Will there be an Opera for Linux or not?



  • I know, they claimed "not before march" - not "never". So - that's a lie or delaying tactics? Because today I stumbled over this: [url=https://news.ycombinator.com/item?id=7129955]Letter from a previous employee[/url] I do not know what to make of it. At any rate it doesn't sound promising. :huh:



  • As with so many things posted on the InterTubes, the veracity of the post remains uncertain. It has a ring of believability, but still…

    IMO Opera seems to be pursuing a strategy of chasing the largest apparent segments of the browser-using marketplace - as it perceives those segments to be comprised. Linux and "geek features" are not really a significant part of those perceived segments. The risks in Opera's new path are, first, that the segments may not really exist with the characteristics attributed to them. People don't do things necessarily for the reasons and in the ways that others might attribute when categorizing them. Second, Opera risks over-simplifying its response, one that tries to meet the imputed preferences of the targeted segments to the detriment of satisfying other real preferences of that segment or others. Third, even if Opera gets all of this right, they're not the only ones drawing those conclusions and developing a tailored approach...there are competitors, some of whom have gotten there long before, have already come to better understand and dominate that particular market than any new arrival ever can, and have far more money and marketing skills.

    I'm left with the impression that Opera has become a company adrift from its foundations. One that has become so intent on seeking to reinvent itself and become a "hot" software property to impress short-term-focused stockholders that it has blundered far beyond its core competencies. It cannot out-market Google/Chrome unless it becomes Google - a company far more diverse than just a mere browser or software maker.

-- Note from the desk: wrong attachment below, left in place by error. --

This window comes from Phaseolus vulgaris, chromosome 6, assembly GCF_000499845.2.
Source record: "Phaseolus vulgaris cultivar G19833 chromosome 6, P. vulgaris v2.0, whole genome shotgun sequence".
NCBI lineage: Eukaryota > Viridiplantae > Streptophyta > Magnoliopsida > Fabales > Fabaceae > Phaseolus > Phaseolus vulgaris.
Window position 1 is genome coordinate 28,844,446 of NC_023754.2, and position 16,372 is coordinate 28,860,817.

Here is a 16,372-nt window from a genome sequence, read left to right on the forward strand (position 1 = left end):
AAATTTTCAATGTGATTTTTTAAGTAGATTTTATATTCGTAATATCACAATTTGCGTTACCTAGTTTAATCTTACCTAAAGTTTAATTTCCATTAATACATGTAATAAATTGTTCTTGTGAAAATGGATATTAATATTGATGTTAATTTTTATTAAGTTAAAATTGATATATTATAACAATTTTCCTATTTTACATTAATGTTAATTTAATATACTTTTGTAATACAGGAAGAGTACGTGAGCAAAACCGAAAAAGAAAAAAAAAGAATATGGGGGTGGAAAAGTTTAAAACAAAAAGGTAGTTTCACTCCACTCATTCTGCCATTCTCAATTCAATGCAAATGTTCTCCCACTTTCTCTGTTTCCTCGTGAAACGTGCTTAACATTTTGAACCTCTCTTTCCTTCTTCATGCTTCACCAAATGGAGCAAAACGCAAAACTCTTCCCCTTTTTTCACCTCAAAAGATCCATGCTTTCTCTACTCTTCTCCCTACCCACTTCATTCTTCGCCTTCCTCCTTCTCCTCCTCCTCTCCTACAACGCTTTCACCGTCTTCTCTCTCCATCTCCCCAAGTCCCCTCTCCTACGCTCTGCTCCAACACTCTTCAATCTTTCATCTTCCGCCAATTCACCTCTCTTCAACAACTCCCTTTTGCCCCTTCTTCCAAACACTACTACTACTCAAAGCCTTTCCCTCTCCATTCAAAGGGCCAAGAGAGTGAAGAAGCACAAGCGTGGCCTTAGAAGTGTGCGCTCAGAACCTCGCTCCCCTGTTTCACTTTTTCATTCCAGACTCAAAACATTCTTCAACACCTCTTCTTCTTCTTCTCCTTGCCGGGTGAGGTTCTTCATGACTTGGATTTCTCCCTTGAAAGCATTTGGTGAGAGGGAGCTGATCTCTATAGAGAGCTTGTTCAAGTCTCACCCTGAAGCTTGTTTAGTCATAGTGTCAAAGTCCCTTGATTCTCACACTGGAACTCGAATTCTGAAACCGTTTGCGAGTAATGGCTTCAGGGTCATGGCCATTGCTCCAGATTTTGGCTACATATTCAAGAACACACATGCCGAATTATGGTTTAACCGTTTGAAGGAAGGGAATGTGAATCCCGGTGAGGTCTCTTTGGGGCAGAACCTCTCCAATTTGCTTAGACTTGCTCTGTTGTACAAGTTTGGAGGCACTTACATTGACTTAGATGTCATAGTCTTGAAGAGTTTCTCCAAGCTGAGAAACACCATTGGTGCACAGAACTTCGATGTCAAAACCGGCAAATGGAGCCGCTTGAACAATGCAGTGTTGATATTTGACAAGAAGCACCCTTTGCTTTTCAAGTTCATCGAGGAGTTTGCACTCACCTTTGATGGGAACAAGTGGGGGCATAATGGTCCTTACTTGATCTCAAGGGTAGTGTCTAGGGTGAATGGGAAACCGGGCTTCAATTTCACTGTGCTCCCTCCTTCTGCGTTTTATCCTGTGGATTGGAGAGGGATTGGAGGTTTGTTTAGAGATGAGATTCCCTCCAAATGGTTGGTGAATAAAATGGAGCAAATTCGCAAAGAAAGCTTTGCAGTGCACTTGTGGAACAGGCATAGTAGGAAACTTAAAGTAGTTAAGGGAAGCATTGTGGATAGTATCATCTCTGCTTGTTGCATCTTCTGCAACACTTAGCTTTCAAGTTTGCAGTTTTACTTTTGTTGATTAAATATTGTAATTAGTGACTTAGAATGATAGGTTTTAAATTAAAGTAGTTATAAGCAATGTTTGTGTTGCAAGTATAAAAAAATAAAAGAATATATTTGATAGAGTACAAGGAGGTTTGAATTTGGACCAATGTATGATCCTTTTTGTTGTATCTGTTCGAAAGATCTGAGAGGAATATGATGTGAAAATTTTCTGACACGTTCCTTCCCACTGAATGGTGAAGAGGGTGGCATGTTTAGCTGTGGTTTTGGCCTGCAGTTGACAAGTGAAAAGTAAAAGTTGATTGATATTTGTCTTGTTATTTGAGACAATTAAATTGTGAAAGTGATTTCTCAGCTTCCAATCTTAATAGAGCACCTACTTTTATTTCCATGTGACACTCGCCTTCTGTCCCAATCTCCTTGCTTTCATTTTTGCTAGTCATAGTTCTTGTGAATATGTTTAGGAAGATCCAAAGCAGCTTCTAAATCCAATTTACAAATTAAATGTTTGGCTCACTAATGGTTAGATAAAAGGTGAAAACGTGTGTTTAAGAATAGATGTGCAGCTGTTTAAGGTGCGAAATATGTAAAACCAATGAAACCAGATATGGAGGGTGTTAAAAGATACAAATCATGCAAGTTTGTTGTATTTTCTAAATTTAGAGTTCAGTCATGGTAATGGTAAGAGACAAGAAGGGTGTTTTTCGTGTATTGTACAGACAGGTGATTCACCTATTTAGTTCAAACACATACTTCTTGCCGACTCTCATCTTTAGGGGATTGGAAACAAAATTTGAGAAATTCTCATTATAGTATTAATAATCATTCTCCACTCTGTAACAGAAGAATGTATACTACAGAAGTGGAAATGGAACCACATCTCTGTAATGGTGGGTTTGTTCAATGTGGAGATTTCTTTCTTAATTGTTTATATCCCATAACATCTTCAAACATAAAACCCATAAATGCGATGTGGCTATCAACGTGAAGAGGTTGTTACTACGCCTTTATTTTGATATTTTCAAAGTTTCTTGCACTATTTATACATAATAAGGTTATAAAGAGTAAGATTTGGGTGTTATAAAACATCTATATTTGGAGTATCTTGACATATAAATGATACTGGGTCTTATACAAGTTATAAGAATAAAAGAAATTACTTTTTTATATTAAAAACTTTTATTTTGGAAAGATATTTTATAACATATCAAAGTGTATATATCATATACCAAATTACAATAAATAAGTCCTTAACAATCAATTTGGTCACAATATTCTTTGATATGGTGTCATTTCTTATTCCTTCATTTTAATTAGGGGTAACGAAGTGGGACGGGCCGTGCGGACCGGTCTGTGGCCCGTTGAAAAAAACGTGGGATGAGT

In the atmosphere that I sense may now exist at Opera, anything that doesn't focus on mass -market generalities (Windows, mobile phones, etc) has become excess baggage. It's probably self-reinforcing as well, since abruptly abandoning your legacy and accumulated knowledge-base to develop a new browser from scratch, built on somebody else's existing rendering and JS engines, is a huge effort. Just getting something bare-bones off the ground is tough enough without the detraction of all the perceived "extraneous" things like Linux versions, "geek" features, etc, etc. In the longer term, as it becomes apparent that the pursuit of the mass market is inevitably falling short, there may be an attempt to re-introduce some of these "extraneous" things in an attempt to broaden the potential market. I still have hope Opera will pull out of its stall before it widens into a full-fledged flat spin... but I'm not betting my money on it. Frankly, if a Linux version appears in March, I'll be quite surprised.